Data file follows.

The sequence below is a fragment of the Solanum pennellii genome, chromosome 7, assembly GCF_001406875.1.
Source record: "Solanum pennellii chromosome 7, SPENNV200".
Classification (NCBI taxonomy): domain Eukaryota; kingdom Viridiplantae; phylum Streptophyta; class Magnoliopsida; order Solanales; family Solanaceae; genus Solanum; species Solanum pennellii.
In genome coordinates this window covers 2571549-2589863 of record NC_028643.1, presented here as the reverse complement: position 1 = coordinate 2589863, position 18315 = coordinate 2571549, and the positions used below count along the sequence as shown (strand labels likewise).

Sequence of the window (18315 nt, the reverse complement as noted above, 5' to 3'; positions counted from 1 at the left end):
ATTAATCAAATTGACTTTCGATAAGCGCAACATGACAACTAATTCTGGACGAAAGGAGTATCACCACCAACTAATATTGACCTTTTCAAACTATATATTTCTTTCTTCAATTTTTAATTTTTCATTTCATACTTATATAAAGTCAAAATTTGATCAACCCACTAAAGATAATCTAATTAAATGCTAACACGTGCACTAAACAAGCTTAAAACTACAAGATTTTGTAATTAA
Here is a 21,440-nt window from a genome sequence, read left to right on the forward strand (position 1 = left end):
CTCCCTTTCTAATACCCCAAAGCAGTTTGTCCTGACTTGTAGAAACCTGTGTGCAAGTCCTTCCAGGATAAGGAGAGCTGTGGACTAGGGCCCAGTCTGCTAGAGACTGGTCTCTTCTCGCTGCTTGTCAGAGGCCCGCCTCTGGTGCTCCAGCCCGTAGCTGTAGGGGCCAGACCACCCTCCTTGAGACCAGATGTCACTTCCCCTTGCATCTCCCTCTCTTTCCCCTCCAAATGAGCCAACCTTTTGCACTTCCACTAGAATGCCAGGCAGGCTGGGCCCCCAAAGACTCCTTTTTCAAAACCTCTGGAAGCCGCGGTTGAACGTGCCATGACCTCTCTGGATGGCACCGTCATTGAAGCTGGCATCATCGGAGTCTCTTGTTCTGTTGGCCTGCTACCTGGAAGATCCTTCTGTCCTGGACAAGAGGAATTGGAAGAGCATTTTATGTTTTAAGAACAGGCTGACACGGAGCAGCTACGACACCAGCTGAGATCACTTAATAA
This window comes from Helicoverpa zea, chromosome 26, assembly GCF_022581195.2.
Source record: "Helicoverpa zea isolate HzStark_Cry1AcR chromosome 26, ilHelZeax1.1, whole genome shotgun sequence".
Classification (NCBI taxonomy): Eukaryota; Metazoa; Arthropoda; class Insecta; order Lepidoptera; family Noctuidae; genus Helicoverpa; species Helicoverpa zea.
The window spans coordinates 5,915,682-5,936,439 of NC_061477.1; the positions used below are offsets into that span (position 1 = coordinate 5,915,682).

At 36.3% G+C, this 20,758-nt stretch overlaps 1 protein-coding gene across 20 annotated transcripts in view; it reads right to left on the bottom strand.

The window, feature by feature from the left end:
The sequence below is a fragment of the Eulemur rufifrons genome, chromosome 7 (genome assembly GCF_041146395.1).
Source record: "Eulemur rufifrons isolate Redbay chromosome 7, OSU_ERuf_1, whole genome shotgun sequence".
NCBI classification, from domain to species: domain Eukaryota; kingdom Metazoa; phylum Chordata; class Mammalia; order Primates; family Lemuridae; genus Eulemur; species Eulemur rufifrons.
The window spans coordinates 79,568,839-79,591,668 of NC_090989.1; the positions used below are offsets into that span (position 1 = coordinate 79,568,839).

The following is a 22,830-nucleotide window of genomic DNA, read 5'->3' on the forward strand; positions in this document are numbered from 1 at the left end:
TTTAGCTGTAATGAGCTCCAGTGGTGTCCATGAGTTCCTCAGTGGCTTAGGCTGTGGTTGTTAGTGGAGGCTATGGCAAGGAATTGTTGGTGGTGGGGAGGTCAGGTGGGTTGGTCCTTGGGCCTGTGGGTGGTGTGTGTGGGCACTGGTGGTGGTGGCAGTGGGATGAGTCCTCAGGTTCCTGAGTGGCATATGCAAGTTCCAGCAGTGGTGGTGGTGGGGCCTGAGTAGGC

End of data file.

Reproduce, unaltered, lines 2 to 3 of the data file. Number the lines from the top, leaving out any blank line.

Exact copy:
Source record: "Solanum pennellii chromosome 7, SPENNV200".
Classification (NCBI taxonomy): domain Eukaryota; kingdom Viridiplantae; phylum Streptophyta; class Magnoliopsida; order Solanales; family Solanaceae; genus Solanum; species Solanum pennellii.